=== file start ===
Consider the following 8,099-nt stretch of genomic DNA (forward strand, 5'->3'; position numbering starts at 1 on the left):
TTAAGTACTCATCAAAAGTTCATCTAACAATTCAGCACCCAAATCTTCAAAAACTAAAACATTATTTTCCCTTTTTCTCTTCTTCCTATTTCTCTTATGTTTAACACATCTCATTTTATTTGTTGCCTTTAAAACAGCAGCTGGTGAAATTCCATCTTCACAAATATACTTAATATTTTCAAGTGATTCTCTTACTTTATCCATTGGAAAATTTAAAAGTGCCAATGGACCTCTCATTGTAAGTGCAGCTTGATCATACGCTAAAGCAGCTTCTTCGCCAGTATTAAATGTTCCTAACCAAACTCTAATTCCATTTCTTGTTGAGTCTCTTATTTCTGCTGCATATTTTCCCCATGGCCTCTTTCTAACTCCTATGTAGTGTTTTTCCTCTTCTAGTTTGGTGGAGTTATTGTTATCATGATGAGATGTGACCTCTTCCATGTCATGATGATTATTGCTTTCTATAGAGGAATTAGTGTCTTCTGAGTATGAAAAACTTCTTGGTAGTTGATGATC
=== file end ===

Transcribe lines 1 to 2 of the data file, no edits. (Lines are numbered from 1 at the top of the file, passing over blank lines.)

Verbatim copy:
Consider the following 8,099-nt stretch of genomic DNA (forward strand, 5'->3'; position numbering starts at 1 on the left):
TTAAGTACTCATCAAAAGTTCATCTAACAATTCAGCACCCAAATCTTCAAAAACTAAAACATTATTTTCCCTTTTTCTCTTCTTCCTATTTCTCTTATGTTTAACACATCTCATTTTATTTGTTGCCTTTAAAACAGCAGCTGGTGAAATTCCATCTTCACAAATATACTTAATATTTTCAAGTGATTCTCTTACTTTATCCATTGGAAAATTTAAAAGTGCCAATGGACCTCTCATTGTAAGTGCAGCTTGATCATACGCTAAAGCAGCTTCTTCGCCAGTATTAAATGTTCCTAACCAAACTCTAATTCCATTTCTTGTTGAGTCTCTTATTTCTGCTGCATATTTTCCCCATGGCCTCTTTCTAACTCCTATGTAGTGTTTTTCCTCTTCTAGTTTGGTGGAGTTATTGTTATCATGATGAGATGTGACCTCTTCCATGTCATGATGATTATTGCTTTCTATAGAGGAATTAGTGTCTTCTGAGTATGAAAAACTTCTTGGTAGTTGATGATC